Well. There’s nothing quite like a four-day enforced separation from the internet to make a person appreciate the world’s foremost time-wasting mechanism. As you may have heard, a huge and violent storm called a derecho came ripping through a broad swath of the country (Chicago to Washington DC) and left absolute devastation in its wake. Millions were, and are, left without power and for many of us lucky enough to avoid a power outage we still lost our tether to the outside world. No TV, no internet. No fun.
The plus side to this crippling loss is that I had plenty of time to reconsider my current work decisions. You may recall that a week ago I was talking about where I planned to take my writing once my June break was over. Would I continue with Grand Champ or switch out to another story, called Blacktop? There were good and bad reasons for either choice and I enumerated them in that post, so if you want to read them, I suggest skipping over to that entry and checking them out.
Anyway, the project that seemed most likely to derail progress on Grand Champ was this horror novel I’d come up with. Horror is not technically my area, as I am associated most closely with crime fiction thanks to the positive splash made by The Dead Women of Juárez and the attention that will likely follow from my next book, Tequila Sunset. It’s not that I think Grand Champ isn’t a worthwhile pursuit — quite the opposite, I think, despite reservations by my some in my camp — but Blacktop promised to be lean, mean and fun to write. Fun is at a premium when it comes to writing professionally, as most of the time writing is all business.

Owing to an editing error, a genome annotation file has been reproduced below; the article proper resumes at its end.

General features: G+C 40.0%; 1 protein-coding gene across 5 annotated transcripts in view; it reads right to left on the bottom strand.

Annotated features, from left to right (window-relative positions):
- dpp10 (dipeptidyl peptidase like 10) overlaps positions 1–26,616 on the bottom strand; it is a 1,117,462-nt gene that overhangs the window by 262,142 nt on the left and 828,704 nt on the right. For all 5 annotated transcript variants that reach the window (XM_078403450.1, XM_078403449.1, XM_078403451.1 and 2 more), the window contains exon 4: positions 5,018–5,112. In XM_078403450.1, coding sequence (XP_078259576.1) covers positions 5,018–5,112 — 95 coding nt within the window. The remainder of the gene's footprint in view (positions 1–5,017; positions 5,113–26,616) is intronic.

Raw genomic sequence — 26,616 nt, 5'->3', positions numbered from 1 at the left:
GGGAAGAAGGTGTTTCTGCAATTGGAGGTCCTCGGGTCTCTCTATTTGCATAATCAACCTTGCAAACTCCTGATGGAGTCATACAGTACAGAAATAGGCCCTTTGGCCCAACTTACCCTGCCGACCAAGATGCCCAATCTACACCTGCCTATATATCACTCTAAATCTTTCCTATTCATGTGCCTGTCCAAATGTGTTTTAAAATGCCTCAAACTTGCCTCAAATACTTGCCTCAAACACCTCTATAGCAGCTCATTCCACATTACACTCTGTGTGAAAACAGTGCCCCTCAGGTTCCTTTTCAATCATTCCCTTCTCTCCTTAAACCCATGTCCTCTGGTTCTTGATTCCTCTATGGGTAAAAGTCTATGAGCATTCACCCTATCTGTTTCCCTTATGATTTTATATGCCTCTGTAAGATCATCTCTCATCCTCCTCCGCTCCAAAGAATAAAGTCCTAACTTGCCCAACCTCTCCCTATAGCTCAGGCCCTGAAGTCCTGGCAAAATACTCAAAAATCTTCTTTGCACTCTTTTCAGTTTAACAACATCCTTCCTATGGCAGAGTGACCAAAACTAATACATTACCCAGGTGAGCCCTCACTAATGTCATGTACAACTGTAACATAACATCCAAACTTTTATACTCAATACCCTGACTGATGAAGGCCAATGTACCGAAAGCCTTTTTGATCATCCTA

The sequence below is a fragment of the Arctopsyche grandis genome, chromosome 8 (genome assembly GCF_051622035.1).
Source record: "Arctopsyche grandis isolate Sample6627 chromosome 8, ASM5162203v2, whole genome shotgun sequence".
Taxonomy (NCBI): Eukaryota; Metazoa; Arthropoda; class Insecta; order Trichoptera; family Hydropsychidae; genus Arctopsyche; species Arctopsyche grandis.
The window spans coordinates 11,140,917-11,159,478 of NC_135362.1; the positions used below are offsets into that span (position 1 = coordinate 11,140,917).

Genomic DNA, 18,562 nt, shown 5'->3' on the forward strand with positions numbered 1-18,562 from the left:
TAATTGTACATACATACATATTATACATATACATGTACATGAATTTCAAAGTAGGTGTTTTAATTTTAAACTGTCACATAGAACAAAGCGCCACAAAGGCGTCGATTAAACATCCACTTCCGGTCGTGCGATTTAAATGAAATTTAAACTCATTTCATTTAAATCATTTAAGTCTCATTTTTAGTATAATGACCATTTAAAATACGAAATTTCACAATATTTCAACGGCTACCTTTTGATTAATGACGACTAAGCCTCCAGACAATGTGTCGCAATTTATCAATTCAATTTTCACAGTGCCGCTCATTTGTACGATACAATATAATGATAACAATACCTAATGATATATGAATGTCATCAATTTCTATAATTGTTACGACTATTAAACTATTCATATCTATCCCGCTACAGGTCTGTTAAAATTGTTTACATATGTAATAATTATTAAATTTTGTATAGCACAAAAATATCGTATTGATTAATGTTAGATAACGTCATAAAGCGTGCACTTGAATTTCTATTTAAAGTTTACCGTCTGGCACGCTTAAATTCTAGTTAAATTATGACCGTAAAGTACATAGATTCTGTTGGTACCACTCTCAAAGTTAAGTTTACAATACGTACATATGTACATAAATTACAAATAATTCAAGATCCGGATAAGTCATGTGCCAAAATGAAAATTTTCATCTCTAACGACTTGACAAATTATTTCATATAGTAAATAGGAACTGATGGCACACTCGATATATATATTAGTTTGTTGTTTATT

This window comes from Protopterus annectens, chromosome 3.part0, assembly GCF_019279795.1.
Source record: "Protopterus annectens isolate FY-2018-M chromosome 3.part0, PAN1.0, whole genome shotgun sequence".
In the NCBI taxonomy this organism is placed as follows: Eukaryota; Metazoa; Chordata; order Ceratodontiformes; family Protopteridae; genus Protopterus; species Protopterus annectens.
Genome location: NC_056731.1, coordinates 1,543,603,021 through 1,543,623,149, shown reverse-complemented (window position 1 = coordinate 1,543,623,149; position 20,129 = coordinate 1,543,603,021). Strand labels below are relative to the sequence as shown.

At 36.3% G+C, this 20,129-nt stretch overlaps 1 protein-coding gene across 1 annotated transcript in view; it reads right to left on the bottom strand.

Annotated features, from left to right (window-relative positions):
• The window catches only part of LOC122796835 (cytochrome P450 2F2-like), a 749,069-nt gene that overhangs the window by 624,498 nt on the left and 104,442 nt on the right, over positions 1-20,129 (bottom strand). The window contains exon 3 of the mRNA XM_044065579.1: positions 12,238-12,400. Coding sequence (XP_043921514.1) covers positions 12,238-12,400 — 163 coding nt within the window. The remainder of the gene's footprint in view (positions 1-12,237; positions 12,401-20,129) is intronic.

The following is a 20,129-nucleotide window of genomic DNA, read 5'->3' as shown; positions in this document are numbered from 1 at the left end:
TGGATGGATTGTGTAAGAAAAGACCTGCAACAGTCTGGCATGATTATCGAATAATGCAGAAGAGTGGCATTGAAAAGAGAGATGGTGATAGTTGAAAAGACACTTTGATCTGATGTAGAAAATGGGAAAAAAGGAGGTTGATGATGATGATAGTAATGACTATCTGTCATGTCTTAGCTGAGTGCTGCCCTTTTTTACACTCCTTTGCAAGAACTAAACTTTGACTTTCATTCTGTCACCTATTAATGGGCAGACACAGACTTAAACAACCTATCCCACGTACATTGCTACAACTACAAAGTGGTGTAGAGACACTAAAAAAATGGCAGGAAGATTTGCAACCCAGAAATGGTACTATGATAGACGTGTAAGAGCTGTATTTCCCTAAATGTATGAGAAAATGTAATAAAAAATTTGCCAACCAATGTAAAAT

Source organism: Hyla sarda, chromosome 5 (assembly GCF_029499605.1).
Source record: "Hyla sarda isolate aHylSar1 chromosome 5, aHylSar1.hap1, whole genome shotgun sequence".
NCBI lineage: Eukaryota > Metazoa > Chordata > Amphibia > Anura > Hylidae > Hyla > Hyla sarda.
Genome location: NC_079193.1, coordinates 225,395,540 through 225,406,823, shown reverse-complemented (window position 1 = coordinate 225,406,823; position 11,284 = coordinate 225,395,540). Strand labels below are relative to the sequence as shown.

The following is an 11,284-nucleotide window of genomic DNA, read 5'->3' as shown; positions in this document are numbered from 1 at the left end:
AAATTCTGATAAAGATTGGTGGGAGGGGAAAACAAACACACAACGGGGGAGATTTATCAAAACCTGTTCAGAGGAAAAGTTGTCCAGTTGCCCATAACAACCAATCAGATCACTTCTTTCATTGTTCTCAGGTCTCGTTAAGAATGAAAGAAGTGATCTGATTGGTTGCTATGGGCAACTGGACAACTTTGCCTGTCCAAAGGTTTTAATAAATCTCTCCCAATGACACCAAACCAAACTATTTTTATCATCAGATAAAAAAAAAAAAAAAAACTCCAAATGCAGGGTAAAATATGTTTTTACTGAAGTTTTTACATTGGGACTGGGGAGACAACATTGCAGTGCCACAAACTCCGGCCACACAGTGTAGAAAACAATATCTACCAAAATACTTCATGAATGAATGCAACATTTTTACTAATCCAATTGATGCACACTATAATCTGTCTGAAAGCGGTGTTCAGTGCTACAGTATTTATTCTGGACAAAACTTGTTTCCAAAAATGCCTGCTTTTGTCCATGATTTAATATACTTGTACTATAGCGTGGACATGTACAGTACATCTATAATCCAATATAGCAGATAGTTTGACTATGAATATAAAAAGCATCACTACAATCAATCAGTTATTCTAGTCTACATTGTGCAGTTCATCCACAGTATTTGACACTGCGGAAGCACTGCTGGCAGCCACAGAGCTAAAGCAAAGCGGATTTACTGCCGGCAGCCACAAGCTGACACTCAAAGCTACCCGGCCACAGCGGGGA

As much as I like the idea of Blacktop, however, I now don’t think I should write it. It turns out that the concept jibes too closely with a film called Highwaymen. I might be able to rejigger things so that this isn’t the case, but that would require more effort than I’m willing to put into the book right now, so the best thing to do is set it aside and look wistfully at it as a project that could have been.
I wrote a book a few years back that almost sold to Harlequin — we got stuck negotiating rights and payment and the deal didn’t go through — that I tend to think is pretty good, but the execution was too similar to the output of a couple of other thriller authors. Everyone who’s rejected it has commented on that comparability and that’s pretty much the kiss of death. I don’t want to go through that process again with yet another novel. It’s bad enough when something wholly original and unique doesn’t make the cut, but it’s far worse when you’ve put the time and effort into something that eventually turns out to cut too close to someone else’s bone.
I had a similar fear when it came to The Dead Women of Juárez. Maybe mid-way through the writing of that book I became aware of a movie called Bordertown, with Jennifer Lopez. The subject matter (the feminicidios) was the same, and when I was all done with my work I watched the film with my heart in my throat. What if I had tread the same ground? As it turns out I had nothing to fear, but it was not a pleasant situation.